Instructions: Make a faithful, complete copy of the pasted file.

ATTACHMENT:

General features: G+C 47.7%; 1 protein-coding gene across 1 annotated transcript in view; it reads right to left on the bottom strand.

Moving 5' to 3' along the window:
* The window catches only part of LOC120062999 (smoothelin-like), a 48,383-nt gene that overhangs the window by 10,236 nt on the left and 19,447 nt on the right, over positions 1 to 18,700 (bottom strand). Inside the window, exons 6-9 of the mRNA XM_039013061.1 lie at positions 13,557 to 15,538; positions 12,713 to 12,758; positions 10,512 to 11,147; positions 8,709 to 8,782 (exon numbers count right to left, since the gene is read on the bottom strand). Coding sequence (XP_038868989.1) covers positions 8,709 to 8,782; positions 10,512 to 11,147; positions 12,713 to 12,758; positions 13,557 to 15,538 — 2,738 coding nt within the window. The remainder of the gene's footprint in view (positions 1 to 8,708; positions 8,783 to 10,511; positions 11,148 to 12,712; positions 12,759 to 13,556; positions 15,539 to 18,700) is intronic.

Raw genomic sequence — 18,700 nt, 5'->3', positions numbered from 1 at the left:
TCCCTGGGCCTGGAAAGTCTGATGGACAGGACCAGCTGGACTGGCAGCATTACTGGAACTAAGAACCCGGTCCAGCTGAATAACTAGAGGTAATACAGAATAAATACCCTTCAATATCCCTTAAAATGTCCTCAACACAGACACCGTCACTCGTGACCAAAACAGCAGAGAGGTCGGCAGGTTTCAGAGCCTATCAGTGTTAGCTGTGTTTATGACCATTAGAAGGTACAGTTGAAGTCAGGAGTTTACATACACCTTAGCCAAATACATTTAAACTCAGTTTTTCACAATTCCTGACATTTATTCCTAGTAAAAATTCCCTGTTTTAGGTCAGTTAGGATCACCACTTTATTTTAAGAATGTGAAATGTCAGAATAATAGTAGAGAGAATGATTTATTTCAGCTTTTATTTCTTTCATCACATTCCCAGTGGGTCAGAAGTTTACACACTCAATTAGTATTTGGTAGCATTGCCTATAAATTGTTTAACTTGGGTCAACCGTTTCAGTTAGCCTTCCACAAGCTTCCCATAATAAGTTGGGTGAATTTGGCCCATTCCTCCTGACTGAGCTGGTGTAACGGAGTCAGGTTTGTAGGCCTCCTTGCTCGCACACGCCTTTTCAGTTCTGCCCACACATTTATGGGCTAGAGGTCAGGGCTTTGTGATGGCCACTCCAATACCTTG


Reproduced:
General features: G+C 47.7%; 1 protein-coding gene across 1 annotated transcript in view; it reads right to left on the bottom strand.

Moving 5' to 3' along the window:
* The window catches only part of LOC120062999 (smoothelin-like), a 48,383-nt gene that overhangs the window by 10,236 nt on the left and 19,447 nt on the right, over positions 1 to 18,700 (bottom strand). Inside the window, exons 6-9 of the mRNA XM_039013061.1 lie at positions 13,557 to 15,538; positions 12,713 to 12,758; positions 10,512 to 11,147; positions 8,709 to 8,782 (exon numbers count right to left, since the gene is read on the bottom strand). Coding sequence (XP_038868989.1) covers positions 8,709 to 8,782; positions 10,512 to 11,147; positions 12,713 to 12,758; positions 13,557 to 15,538 — 2,738 coding nt within the window. The remainder of the gene's footprint in view (positions 1 to 8,708; positions 8,783 to 10,511; positions 11,148 to 12,712; positions 12,759 to 13,556; positions 15,539 to 18,700) is intronic.

Raw genomic sequence — 18,700 nt, 5'->3', positions numbered from 1 at the left:
TCCCTGGGCCTGGAAAGTCTGATGGACAGGACCAGCTGGACTGGCAGCATTACTGGAACTAAGAACCCGGTCCAGCTGAATAACTAGAGGTAATACAGAATAAATACCCTTCAATATCCCTTAAAATGTCCTCAACACAGACACCGTCACTCGTGACCAAAACAGCAGAGAGGTCGGCAGGTTTCAGAGCCTATCAGTGTTAGCTGTGTTTATGACCATTAGAAGGTACAGTTGAAGTCAGGAGTTTACATACACCTTAGCCAAATACATTTAAACTCAGTTTTTCACAATTCCTGACATTTATTCCTAGTAAAAATTCCCTGTTTTAGGTCAGTTAGGATCACCACTTTATTTTAAGAATGTGAAATGTCAGAATAATAGTAGAGAGAATGATTTATTTCAGCTTTTATTTCTTTCATCACATTCCCAGTGGGTCAGAAGTTTACACACTCAATTAGTATTTGGTAGCATTGCCTATAAATTGTTTAACTTGGGTCAACCGTTTCAGTTAGCCTTCCACAAGCTTCCCATAATAAGTTGGGTGAATTTGGCCCATTCCTCCTGACTGAGCTGGTGTAACGGAGTCAGGTTTGTAGGCCTCCTTGCTCGCACACGCCTTTTCAGTTCTGCCCACACATTTATGGGCTAGAGGTCAGGGCTTTGTGATGGCCACTCCAATACCTTG